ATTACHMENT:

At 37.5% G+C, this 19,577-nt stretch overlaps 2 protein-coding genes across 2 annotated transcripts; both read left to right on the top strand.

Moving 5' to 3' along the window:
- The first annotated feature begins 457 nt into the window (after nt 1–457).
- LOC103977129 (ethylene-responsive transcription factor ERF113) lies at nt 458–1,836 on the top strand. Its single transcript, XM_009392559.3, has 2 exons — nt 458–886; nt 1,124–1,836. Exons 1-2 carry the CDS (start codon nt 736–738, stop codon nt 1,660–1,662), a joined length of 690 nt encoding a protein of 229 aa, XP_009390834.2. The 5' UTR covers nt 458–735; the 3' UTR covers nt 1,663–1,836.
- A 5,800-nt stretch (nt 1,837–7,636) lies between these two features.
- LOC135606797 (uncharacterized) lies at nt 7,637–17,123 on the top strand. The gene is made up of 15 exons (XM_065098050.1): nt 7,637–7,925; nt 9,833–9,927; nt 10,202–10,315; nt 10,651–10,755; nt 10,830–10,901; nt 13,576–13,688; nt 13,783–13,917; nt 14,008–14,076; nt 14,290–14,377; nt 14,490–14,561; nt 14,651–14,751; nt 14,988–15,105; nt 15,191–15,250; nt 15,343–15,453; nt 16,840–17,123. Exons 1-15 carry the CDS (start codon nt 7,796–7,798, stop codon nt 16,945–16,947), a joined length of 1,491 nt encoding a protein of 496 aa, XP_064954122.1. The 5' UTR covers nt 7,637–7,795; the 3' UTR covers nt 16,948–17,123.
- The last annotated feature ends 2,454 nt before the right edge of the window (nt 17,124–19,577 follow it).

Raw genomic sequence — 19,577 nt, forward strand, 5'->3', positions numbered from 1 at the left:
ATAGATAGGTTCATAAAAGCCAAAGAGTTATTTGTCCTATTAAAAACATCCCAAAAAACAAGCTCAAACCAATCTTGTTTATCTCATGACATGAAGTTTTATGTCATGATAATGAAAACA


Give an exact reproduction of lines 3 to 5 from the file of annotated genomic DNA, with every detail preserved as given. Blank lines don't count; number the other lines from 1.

- The first annotated feature begins 457 nt into the window (after nt 1–457).
- LOC103977129 (ethylene-responsive transcription factor ERF113) lies at nt 458–1,836 on the top strand. Its single transcript, XM_009392559.3, has 2 exons — nt 458–886; nt 1,124–1,836. Exons 1-2 carry the CDS (start codon nt 736–738, stop codon nt 1,660–1,662), a joined length of 690 nt encoding a protein of 229 aa, XP_009390834.2. The 5' UTR covers nt 458–735; the 3' UTR covers nt 1,663–1,836.
- A 5,800-nt stretch (nt 1,837–7,636) lies between these two features.